is no example in the world of so many people being supported by agriculture."
Aid agencies worked to nudge the government in that direction throughout the 1990s. Ethiopia is home to the World Food
Program's largest African development program, which simultaneously focuses on water use, infrastructure, education and
agriculture policy to outflank future famines. But an aid official complained that, while the United Nations has continued full
funding, European donors have backed away from Ethiopia since it began a border war with Eritrea in 1998. The World Bank
suspended all new programs in September.
"They're not going to make any huge outlays for long-term solutions to a country at war," the official said.
Meanwhile, in offices from Nairobi to Washington, experts watched the components of a new food crisis come together on
their computer screens.
At the Famine Early Warning System, a $7 million annual program funded entirely by the United States, the Meteosat weather
satellite was showing an ever depleting cold cloud cover associated with rainfall. The National Oceanographic and Atmospheric Administration satellite that registers photosynthesis documented growing seasons that weren't. The data, combined with crop price reports and other information from the ground, spelled trouble.
Nick Maunder, the Briton who heads the early warning system office in Nairobi, said a more localized--or simply
shorter--crisis might have been manageable.
"At the start, the equation was, see a big problem, put in food aid. Now the emphasis has become, see a big problem, avert it,"
Maunder said. "If you do something simple like de-worming livestock, it can help them survive another two or three months."
But the drought was proving too big to head off. At the Drought Monitoring Center in Nairobi, a consortium established by
African governments after the 1984 catastrophe, dire reports piled up from northern Uganda to northern Eritrea. Across town
at the World Food Program's regional office, specialists in a unit called Vulnerability Analysis and Mapping punched in all the
components, then added the data that described the challenges of actually delivering food: port capacity, road conditions and,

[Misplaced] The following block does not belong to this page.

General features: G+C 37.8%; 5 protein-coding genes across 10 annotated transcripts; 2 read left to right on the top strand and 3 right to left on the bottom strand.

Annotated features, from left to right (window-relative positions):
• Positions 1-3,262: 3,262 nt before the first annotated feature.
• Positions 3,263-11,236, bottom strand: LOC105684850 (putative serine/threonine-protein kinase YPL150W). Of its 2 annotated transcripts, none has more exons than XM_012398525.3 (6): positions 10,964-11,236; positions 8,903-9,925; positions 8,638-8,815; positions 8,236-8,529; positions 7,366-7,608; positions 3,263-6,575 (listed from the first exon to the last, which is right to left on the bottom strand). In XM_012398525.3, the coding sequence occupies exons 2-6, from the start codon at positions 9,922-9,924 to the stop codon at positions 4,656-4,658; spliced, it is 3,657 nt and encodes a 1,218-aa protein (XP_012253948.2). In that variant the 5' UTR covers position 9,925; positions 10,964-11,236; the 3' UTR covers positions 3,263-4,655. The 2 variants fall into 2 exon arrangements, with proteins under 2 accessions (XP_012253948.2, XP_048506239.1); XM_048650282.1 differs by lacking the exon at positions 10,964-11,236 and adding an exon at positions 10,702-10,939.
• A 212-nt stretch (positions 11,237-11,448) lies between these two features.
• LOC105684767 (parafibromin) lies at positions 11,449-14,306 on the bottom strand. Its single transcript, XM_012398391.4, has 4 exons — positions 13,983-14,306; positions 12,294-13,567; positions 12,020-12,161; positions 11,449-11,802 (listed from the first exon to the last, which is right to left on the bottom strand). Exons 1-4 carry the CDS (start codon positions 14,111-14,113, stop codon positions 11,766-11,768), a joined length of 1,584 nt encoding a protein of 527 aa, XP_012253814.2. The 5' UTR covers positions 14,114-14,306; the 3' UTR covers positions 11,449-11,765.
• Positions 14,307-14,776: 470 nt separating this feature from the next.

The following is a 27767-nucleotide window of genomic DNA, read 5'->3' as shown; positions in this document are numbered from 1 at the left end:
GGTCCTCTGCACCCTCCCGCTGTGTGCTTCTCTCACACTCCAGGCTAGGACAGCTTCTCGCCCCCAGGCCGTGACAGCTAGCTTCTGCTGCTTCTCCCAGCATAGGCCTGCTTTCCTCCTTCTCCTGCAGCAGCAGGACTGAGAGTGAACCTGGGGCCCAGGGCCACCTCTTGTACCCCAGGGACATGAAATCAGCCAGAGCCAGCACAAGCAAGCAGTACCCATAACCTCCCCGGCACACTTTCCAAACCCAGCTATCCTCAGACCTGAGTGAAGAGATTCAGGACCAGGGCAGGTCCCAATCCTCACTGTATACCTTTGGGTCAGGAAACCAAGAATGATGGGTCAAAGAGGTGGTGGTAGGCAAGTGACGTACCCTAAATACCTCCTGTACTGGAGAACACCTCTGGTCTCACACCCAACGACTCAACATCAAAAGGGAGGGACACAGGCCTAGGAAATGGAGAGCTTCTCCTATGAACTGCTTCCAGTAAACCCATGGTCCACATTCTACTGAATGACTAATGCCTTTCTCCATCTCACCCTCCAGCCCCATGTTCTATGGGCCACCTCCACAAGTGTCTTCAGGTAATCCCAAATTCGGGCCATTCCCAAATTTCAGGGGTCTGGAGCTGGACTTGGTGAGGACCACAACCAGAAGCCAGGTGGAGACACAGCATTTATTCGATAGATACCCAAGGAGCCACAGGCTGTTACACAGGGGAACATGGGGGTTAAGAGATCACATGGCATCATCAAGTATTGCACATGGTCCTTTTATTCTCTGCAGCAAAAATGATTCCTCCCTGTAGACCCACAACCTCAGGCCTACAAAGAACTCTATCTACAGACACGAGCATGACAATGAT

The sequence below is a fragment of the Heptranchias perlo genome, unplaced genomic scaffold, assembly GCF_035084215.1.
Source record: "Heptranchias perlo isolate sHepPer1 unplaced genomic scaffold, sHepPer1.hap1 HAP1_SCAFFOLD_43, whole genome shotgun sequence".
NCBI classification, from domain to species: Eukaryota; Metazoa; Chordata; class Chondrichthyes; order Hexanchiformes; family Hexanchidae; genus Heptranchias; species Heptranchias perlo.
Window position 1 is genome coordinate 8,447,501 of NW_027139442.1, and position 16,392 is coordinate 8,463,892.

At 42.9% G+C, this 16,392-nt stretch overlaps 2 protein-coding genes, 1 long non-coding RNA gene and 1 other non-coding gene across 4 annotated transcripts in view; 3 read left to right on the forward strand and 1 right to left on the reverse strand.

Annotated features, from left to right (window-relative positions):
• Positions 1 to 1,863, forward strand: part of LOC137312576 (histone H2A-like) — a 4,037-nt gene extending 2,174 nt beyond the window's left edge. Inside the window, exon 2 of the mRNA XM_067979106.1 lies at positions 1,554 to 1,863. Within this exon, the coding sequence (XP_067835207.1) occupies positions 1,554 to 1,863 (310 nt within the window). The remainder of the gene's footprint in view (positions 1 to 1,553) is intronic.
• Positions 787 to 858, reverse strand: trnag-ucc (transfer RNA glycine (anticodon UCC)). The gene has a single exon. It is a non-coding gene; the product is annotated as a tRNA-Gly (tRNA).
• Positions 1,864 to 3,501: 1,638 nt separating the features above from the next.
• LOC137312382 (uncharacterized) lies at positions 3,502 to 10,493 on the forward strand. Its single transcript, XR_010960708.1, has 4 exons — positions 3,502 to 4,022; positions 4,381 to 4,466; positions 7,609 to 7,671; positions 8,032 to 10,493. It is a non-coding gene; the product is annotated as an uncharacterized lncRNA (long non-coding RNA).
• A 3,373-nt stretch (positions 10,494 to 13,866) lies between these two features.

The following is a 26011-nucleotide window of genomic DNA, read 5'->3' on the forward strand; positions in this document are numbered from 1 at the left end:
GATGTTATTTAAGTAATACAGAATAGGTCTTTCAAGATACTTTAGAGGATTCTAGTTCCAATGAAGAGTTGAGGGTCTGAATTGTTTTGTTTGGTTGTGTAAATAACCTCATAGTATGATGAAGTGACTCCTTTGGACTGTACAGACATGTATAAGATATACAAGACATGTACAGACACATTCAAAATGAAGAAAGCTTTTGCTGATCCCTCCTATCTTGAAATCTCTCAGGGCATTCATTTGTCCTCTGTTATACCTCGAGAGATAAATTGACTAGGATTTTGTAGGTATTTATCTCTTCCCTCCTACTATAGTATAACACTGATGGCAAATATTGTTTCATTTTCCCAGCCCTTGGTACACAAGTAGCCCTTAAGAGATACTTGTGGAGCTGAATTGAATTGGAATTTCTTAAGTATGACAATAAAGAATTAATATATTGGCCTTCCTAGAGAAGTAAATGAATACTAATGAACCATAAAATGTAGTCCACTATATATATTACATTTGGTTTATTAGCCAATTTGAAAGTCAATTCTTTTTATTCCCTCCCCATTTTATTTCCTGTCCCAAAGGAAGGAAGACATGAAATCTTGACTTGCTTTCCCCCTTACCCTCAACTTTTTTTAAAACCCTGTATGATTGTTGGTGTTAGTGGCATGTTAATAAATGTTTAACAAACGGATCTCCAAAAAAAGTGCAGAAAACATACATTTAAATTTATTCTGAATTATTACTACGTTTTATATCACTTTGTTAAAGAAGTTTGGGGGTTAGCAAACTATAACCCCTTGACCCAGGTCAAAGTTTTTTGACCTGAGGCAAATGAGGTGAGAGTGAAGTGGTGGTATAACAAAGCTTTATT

not least, security incidents. The Ogaden area--hardest hit so far--is off-limits to U.N. international staff because of roaming
bandits and a history of kidnappings.
Today, the "vulnerability map" reaches well beyond Ethiopia's southeast, lapping into Somalia and across Kenya's arid north
into Sudan. The largest population centers are in Ethiopia, however, and if the April rains don't arrive there, "we're getting close to worst-case," Wheeler said.
"It's going to tip in different ways," said Hannah Williams of the London-based relief agency Christian Aid, as she waited for a
flight out of Ogaden. "It's not going to be everywhere like here, nomads dying after walking for days.
"In Konso, they're dying of malaria after not eating for a week. In Awash, they're killing each other over wells. In Tigray,
they're slowly selling bits of their houses for firewood."
Among donors, the United States has led the way, promptly fulfilling its earlier pledges and dispatching emergency airlifts as the
situation worsened. But the World Food Program, which aims to meet a fraction of the region's needs, has pledges to take it
only through July, said Bertini. Meanwhile, UNICEF has issued an appeal to fund the clean water and medicine that, after food, will save the most lives.
"When a crisis hits, you can access huge amounts of money," said Maunder, the early warning expert. "But six months ago, if
you'd tried to access $100,000 for water development, you'd have had a hard time.
"We're filling in the gaps in the bad years, and those bad years are growing increasingly frequent. But we're not offering them
long-term solutions to get them out of this trap."
© 2000 The Washington Post Company